Murmurings that National Treasury would have no option but to turn to the International Monetary Fund (IMF) and other international lending agencies have been in the wind way before Covid-19. The pandemic’s impact on the South African economy provided the final warning shot for a state aware of the urgent need to undertake structural reform but held hostage by its political ramifications.
Those who warned that the state would have to seek such financial assistance in the face of a welfare bill supporting just under 18-million people were often derided for their “alarmist” statements, but Treasury has applied for $4.2bn in assistance from the IMF.
Now there’ll be those that argue South Africa is in the same boat as many other economies in the world that has been blindsided by a pandemic that has sent the global economy into its deepest recession this century and, as such, there can be no blame cast on the management of government finances. A look at the past decade’s governance paints a very different and more realistic picture.
For most countries, the need to turn to the IMF arises from a very weak balance sheet – normally a crisis of the balance of payments, and hence external support is normally a positive turning point. This, however, is not necessarily the case for South Africa. It is instead a recognition of a failure to grow and support business to drive economic growth and accompanying job creation. The country itself has failed to put in place reforms of its own accord and is now facing a looming government funding crisis without a balance of payments problem.
Should our economic prospects not turn for the better, there’s a very real prospect that we will need to seek additional funding from the IMF in the coming few years.
We walked into this pandemic in the worst possible fiscal position, without the means to effectively respond to both the health and economic storms that it unleashed. Ahead of the last global recession in 2007/08, we had an arsenal to wage an effective war against the crash in financial markets. A budget surplus of about 1% of GDP and a debt-to-GDP ratio of about 22% gave the country the ability to spend in the downturn. With debt under control and a nation spending only 2.2% of GDP on debt servicing costs, the first administration of President Jacob Zuma was encouraged to spend. And spend it did, without the caution Treasury now has to exercise with the R500bn stimulus injection. History books will show that we should have been as cautious then about the use of funds, then perhaps the spending unleashed in those early years wouldn’t have led to an out of control of public sector wage bill, for example.
But that’s all in the past, and we should hope that is where it remains.
Now, like other emerging market countries, we have to find avenues to spend to support a shrinking economy. Except this time we face a debt-to-GDP ratio that promises to accelerate towards 90% in the near future, a budget deficit rising to around 15% of GDP in 2020/21 and debt servicing costs climbing to 6% of GDP.
We are now exhausting the conditionality free money from the IMF from its Rapid Financing Instrument that will likely be paid out at the end of July. The next step will be borrowing based on harsh but necessary conditionality. This is the Stand-by Arrangement (SBA) often talked about. There’ll be conditions to accessing funding such as a definitive commitment to stabilise the GDP-to-debt ratio in the medium term, fiscal rules to strap the government to the mast and contentious reforms to SOEs. Effectively, an element of sovereignty has to be lost as a form of collateral.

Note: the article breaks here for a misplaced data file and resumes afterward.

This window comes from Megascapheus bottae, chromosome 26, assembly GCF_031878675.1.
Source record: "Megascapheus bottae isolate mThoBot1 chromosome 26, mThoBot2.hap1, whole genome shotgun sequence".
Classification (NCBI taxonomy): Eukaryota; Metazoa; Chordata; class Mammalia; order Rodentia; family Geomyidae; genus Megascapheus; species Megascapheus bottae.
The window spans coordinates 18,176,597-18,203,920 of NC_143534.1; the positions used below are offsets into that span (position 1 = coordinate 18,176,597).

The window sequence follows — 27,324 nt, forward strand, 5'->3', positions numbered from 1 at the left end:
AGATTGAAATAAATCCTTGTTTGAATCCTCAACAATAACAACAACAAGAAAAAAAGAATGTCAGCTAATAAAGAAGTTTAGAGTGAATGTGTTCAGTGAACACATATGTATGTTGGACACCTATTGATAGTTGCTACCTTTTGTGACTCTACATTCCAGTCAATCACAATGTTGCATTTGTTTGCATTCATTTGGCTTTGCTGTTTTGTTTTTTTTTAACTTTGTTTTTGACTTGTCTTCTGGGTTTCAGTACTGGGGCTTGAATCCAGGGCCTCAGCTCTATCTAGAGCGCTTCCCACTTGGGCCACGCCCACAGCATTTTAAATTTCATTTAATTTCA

Deep questions have arisen over the long-term political stability of countries with IMF programmes. They typically suffer from changes in government, given the backlash on tough conditionality. Very few countries manage being able to simultaneously rescue a country and blame the IMF, not themselves, for the conditionality.
The conditionality “belongs to the country”, the IMF always says, but this is not really true. The country must sign up to the conditions to the loan and offer them up in a letter of intent to the IMF’s executive board. While on the surface it is presented as not being a loss of sovereignty, in reality it is.
A country can choose to abandon an SBA programme to regain sovereignty but this can destabilise markets, especially if reforms are the focus more than fiscal targets. Many countries have long periods of “will it/won’t it” before applying for a loan for this reason.
The application process for an SBA can be quick and could be concluded within three months. Long periods of negotiation are damaging. My big fear is that SA would end up going round and round in circles debating terms in the usual South African way. All the while, the fiscal position remains untenable, further damaging business confidence and possibly triggering capital flight.
These are just some of the waters we have to navigate – all a result of self-inflicted damage. There’s no getting round the fact that any further approach to the IMF will come when we are in a most desperate position and to emerge from it will not be easy. It will require political resolve and a clear focus on structural reforms of state-owned enterprises, energy policy reform and labour law changes.
The IMF has long called for similar reforms and, if we don’t reform ourselves, it will lead us down that road. It will not be an easy path and comes with embarrassing scenarios where the country’s budget is submitted for audit. The traumatic thing for the country is that it would happen at speed.
In essence, our sovereignty will be lost, affecting all spheres of society. It needn’t be this way if we, ourselves, take the reform decisions already on the table, now.
This article was written by Busi Mavuso and was first published in Sunday Times.
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